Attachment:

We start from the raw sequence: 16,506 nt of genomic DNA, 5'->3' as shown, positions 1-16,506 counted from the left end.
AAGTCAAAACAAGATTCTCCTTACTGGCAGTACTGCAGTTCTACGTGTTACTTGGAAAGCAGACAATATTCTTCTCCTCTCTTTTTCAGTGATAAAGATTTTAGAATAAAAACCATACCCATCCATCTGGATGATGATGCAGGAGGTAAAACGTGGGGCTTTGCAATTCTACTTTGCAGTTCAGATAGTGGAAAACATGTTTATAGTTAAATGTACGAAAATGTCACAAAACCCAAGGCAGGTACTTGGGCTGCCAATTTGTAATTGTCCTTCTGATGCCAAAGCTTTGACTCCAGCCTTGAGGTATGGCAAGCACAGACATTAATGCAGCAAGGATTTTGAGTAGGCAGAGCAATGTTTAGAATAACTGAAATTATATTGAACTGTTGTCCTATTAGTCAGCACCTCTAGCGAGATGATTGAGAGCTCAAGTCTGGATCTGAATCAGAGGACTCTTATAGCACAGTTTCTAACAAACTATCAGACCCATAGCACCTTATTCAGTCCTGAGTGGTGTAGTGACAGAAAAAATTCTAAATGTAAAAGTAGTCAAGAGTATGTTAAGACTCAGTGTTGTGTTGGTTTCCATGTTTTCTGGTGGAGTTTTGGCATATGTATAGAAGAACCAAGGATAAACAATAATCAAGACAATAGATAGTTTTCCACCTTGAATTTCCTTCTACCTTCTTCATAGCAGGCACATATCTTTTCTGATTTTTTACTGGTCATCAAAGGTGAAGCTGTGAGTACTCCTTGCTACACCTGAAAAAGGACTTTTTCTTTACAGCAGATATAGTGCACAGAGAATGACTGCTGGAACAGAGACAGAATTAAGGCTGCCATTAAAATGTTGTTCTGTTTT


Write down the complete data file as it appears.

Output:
We start from the raw sequence: 16,506 nt of genomic DNA, 5'->3' as shown, positions 1-16,506 counted from the left end.
AAGTCAAAACAAGATTCTCCTTACTGGCAGTACTGCAGTTCTACGTGTTACTTGGAAAGCAGACAATATTCTTCTCCTCTCTTTTTCAGTGATAAAGATTTTAGAATAAAAACCATACCCATCCATCTGGATGATGATGCAGGAGGTAAAACGTGGGGCTTTGCAATTCTACTTTGCAGTTCAGATAGTGGAAAACATGTTTATAGTTAAATGTACGAAAATGTCACAAAACCCAAGGCAGGTACTTGGGCTGCCAATTTGTAATTGTCCTTCTGATGCCAAAGCTTTGACTCCAGCCTTGAGGTATGGCAAGCACAGACATTAATGCAGCAAGGATTTTGAGTAGGCAGAGCAATGTTTAGAATAACTGAAATTATATTGAACTGTTGTCCTATTAGTCAGCACCTCTAGCGAGATGATTGAGAGCTCAAGTCTGGATCTGAATCAGAGGACTCTTATAGCACAGTTTCTAACAAACTATCAGACCCATAGCACCTTATTCAGTCCTGAGTGGTGTAGTGACAGAAAAAATTCTAAATGTAAAAGTAGTCAAGAGTATGTTAAGACTCAGTGTTGTGTTGGTTTCCATGTTTTCTGGTGGAGTTTTGGCATATGTATAGAAGAACCAAGGATAAACAATAATCAAGACAATAGATAGTTTTCCACCTTGAATTTCCTTCTACCTTCTTCATAGCAGGCACATATCTTTTCTGATTTTTTACTGGTCATCAAAGGTGAAGCTGTGAGTACTCCTTGCTACACCTGAAAAAGGACTTTTTCTTTACAGCAGATATAGTGCACAGAGAATGACTGCTGGAACAGAGACAGAATTAAGGCTGCCATTAAAATGTTGTTCTGTTTT